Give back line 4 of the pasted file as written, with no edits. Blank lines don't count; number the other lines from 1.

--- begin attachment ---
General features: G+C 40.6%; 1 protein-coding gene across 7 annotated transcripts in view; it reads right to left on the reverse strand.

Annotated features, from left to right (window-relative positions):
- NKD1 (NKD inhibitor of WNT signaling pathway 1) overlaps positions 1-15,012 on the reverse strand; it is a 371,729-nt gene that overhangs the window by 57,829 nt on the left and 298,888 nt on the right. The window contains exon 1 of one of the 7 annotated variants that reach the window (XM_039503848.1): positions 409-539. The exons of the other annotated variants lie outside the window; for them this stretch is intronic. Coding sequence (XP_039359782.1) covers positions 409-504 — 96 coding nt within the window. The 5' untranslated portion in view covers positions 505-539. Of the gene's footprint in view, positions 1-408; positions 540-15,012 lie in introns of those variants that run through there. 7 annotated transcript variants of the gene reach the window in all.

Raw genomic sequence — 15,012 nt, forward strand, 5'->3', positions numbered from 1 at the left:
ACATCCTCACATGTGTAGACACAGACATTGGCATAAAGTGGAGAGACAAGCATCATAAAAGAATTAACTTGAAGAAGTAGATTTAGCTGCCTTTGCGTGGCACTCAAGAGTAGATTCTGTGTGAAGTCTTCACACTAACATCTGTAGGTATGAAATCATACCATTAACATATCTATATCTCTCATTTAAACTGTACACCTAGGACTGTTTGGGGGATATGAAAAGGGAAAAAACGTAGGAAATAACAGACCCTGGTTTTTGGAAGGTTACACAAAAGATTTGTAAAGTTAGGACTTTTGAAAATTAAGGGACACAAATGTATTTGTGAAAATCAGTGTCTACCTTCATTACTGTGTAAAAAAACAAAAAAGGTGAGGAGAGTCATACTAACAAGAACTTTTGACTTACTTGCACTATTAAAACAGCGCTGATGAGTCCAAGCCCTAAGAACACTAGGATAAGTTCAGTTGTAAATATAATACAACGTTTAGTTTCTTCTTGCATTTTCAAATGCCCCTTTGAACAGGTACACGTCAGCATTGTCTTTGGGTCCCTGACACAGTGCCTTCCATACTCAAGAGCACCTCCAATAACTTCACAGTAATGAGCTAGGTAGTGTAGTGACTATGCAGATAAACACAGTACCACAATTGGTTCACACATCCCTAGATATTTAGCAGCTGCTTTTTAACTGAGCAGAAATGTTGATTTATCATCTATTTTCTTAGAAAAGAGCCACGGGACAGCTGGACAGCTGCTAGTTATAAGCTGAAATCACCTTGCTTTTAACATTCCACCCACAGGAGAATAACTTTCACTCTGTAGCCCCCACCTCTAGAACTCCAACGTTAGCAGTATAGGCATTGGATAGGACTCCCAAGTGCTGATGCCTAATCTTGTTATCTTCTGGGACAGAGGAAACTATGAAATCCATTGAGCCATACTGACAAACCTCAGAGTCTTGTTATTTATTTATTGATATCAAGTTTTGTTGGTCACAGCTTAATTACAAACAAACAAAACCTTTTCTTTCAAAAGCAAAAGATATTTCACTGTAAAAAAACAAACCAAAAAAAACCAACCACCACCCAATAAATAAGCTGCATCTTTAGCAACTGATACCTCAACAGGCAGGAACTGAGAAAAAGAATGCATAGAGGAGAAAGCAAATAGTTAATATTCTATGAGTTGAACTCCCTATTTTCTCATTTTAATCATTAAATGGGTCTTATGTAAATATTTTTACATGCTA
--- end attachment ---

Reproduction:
Raw genomic sequence — 15,012 nt, forward strand, 5'->3', positions numbered from 1 at the left: